The first thing that needs to be tackled is amending the election law. The main sticking point is voting districts. Some want to keep the previous system and have each province be a single district. Others want to create smaller ones based upon population. Those supporting the latter proposal argue that having more districts will make parliamentarians more responsive to the people they are supposed to represent. That will be a difficult task as the party bosses run things. They don’t feel any responsibility to the people. Since they own the state resources, especially the oil wealth, and provide people jobs and services they believe that the public should answer to them. This is a mindset that has existed since the founding of Iraq. Changing the election law will not affect this.
The second issue is the Election Commission needs a budget to set up and administer the voting. This will cost several million dinars. Appropriating those funds is not as easy as before because the country is facing the worst economic crisis since 2003. It doesn’t have the money to pay its basic bills right now. That doesn’t mean the money can’t be found but it will have to be taken away from some other pressing matter like public salaries, services or investment.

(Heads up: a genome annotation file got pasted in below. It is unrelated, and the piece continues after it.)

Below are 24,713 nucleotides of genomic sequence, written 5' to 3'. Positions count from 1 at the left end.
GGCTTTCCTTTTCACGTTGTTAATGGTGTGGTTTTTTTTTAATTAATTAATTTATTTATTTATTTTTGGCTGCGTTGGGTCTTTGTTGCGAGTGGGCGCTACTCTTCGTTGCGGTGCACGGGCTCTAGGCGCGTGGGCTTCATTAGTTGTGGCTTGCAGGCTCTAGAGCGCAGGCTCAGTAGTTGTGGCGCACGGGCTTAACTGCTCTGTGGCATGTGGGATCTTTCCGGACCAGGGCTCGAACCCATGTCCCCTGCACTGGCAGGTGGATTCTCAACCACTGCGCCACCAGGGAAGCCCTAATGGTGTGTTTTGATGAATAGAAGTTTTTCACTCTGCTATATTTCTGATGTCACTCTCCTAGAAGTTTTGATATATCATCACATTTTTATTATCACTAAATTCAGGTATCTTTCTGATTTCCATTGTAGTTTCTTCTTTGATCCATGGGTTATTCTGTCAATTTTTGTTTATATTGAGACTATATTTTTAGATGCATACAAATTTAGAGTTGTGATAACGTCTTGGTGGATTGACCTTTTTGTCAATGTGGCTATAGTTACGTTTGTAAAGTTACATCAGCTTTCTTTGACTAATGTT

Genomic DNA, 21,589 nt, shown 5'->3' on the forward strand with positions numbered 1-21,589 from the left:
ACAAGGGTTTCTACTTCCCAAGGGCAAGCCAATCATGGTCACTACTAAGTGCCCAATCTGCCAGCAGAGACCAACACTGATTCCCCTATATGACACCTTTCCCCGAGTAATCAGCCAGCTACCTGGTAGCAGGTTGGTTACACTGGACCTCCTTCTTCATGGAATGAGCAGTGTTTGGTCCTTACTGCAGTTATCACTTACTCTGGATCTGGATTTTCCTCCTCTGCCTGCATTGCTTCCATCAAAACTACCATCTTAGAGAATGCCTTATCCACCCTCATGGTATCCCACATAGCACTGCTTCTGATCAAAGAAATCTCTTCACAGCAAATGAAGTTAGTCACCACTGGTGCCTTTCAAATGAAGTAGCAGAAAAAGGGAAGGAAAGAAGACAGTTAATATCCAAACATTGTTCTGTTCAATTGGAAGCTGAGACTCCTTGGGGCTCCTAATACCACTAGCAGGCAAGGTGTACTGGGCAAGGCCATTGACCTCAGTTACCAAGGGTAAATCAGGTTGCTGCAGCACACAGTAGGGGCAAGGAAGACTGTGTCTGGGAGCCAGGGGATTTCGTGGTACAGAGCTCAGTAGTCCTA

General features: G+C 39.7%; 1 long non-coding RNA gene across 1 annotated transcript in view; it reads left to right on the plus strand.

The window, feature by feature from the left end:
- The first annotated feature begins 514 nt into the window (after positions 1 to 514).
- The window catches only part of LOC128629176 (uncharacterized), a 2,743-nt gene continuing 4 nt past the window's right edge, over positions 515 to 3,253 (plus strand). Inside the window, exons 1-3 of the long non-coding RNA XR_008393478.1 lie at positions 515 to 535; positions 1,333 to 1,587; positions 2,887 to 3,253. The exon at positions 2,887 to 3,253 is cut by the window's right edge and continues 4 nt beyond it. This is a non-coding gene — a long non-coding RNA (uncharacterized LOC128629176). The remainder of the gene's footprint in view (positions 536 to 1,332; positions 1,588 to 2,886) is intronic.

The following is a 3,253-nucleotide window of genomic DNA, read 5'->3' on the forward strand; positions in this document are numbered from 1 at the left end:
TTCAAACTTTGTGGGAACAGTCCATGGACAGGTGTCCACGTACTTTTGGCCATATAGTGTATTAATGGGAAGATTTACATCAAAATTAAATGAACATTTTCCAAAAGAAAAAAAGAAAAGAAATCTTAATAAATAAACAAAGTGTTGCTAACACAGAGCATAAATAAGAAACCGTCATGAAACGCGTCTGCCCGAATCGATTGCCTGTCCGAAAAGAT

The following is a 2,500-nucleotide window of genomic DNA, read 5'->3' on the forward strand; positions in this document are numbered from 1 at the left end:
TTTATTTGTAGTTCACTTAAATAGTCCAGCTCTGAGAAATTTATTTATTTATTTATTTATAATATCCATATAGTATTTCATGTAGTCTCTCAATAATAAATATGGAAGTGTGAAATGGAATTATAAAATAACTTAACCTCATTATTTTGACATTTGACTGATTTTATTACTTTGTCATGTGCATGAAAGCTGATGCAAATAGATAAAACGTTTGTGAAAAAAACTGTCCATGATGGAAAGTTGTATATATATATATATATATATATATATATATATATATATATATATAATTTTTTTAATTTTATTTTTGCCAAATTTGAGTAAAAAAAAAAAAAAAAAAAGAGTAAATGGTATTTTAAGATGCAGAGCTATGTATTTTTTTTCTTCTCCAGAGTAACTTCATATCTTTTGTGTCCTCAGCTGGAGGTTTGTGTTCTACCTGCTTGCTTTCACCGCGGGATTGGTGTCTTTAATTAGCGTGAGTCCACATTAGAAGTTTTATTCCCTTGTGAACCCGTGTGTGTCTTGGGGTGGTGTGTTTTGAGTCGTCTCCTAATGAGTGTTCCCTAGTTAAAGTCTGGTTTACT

Last the Supreme Court has vacancies that need to be filled. This also requires action by the lawmakers. If there are any disputes over the vote, and there always are, the courts resolve those issues.
The major impediment to accomplishing all three of these issues is opposition from the ruling parties. There have been several reports that they don’t want elections anytime soon. That’s because they believe that PM Kazemi is weak and therefore they have the upper hand. Holding elections could change that balance of power. They also fear that an angry public after two very intense years of protests over corruption and the lack of services will vote them out and pick new politicians. The premier announcing a vote in June next year puts pressure on them to start discussing matters. The problem is Iraqi politics move at a glacier pace. That might even go slower given the desires and worries of the elite.
AIN, “The Election Commission is calling for some amendments to the election bill,” 7/31/20
Al Mada, ‘Al-Kazemi embarrasses the political blocs by fixing the date of the early elections: a public welcome and rejection behind the scenes,” 8/1/20
- “The legislature has pledged to the government to complete the election law and send it to the presidency soon,” 8/2/20
- “Powerful political blocs prevent the completion of the election law and refuse to dissolve the House of Representatives,” 7/16/20
Al Monitor, “Iraq’s prime minister says early elections to be held in June 2021,” 7/31/20
NINA, “Harb: All Political Blocs Do Not Want To Hold Early Elections, Fearing Turn Into A Minority,” 7/25/20
NRT, “Iraq’s Electoral Commission Outlines Procedural Requirements For Early Election,” 8/1/20
- “Iraqi PM Kadhimi Announces Early Parliamentary Elections For June 6, 2021,” 7/31/20